© 2023 WFSU Public Media
WFSU News · Tallahassee · Panama City · Thomasville
Play Live Radio
Next Up:
0:00
0:00
Available On Air Stations

'Green Dot Money Card' Scam Makes Its Way To Tally

PhoneScamMGN0314.jpg
MGN Online, nycrpd.org

The Green Dot Money Card scam has made its way to Tallahassee. Police are investigating a new kind of scam that’s hard to trace using reloadable debit cards.

In just one day, at least ten people called to complain to the Tallahassee Police Department about a male lieutenant, who said he had a warrant for their arrest. The problem, TPD Spokesman David Northway says, is no sworn officers are known to have made such a call. And he adds they certainly wouldn’t tell people they could avoid arrest if they purchase a Green Dot Money Card.

“…a refillable debit card, like a visa card that you can purchase and put money onto, and if you do that, then he says he will not arrest you. If not, he will come and arrest you,” said Northway.

Northway says if the department did that, it would be a bribe—which is illegal.

“We would never offer money for a warrant in exchange for not being arrested for a warrant. That’s against the law! And, we’re urging anyone who comes in contact with this person to please call us at 850-606-5800850-606-5800 to file a police report,” added Northway.

About three week ago, the Thomasville, Georgia Police Department reported some elderly residents there were victims of a similar scam where they were told to purchase Green Dot Money Cards. Some handed over hundreds of dollars over to scammers. In those cases, they were told they’d won the lottery, received a grant, or even owed money to the IRS. So far, no one’s been caught.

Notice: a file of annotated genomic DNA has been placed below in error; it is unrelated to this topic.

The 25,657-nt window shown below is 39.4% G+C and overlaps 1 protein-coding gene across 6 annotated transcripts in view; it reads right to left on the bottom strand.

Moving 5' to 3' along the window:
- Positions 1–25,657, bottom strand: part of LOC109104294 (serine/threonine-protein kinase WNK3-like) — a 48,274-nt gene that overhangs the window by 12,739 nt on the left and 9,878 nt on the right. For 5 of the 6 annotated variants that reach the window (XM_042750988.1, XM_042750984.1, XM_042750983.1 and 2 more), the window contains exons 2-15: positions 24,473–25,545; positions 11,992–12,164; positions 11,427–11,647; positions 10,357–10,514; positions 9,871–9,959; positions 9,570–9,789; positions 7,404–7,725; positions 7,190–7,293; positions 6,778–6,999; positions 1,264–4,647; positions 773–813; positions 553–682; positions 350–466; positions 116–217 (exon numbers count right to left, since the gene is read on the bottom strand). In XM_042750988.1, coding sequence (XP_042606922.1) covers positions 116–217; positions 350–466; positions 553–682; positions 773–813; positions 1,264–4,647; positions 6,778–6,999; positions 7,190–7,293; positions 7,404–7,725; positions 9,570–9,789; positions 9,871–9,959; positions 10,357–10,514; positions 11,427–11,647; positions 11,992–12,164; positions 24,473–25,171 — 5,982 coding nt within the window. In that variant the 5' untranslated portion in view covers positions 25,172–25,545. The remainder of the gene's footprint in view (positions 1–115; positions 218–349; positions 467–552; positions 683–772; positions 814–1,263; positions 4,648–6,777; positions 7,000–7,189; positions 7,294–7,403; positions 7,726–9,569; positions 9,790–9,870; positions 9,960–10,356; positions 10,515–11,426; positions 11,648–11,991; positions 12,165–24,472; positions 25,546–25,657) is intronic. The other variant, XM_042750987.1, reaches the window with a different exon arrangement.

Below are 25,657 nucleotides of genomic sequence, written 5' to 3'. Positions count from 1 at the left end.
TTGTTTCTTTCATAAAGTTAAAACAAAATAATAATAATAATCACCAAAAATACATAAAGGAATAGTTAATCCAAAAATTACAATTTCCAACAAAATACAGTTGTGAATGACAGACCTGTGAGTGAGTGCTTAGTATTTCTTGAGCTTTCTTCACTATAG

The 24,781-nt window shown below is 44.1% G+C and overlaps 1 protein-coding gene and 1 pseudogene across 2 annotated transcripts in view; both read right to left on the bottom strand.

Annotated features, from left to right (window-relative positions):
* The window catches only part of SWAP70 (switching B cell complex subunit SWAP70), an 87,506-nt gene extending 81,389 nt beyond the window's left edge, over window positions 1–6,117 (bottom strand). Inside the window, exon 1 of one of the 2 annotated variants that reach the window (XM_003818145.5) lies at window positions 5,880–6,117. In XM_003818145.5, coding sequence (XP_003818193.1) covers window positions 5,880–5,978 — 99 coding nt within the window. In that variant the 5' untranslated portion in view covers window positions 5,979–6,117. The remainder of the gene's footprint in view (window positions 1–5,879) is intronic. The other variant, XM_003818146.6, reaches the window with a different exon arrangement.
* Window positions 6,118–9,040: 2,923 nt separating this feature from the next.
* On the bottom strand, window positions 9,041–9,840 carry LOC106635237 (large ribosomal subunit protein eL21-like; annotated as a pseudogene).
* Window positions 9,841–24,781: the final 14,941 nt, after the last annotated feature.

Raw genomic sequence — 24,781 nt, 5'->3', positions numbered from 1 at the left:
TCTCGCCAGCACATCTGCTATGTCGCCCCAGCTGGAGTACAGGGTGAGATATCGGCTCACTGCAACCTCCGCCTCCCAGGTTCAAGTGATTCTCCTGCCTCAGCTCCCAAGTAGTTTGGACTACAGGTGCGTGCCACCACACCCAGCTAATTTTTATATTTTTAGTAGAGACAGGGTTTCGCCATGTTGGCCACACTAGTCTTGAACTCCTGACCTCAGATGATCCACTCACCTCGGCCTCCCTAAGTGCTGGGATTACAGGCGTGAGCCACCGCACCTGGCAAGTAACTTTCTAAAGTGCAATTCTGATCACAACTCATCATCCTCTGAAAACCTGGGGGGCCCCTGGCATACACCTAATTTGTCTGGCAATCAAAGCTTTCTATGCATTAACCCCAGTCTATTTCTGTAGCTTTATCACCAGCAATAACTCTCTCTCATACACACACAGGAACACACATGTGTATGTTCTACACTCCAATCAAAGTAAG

This kind of scam is usually hard to trace because the money put on the purchased card can be transferred to an overseas account.

For more news updates, follow Sascha Cordner on Twitter: @SaschaCordner.

Call
Send SMS
Add to Skype
You'll need Skype CreditFree via Skype

Sascha Cordner has more than ten years of public radio experience. It includes working at NPR member station WUFT-FM in Gainesville for several years. She's worked in both radio and TV, serving in various capacities as a reporter, producer and anchor. She's also a graduate of the University of Florida with a bachelor's degree in telecommunications. She is the recipient of 15 awards from the Associated Press, Society of Professional Journalists (SPJ), and Edward R. Murrow. Her award-winning stories include her coverage on the infamous “Dozier School for Boys” and a feature titled "Male Breast Cancer: Lost in the Sea of Pink." Currently, Sascha serves as the host and producer of local and state news content for the afternoon news program "All Things Considered" at WFSU. Sascha primarily covers criminal justice and social services issues. When she's not reporting, Sascha likes catching up on her favorite TV shows, singing and reading. Follow Sascha Cordner on Twitter:@SaschaCordner.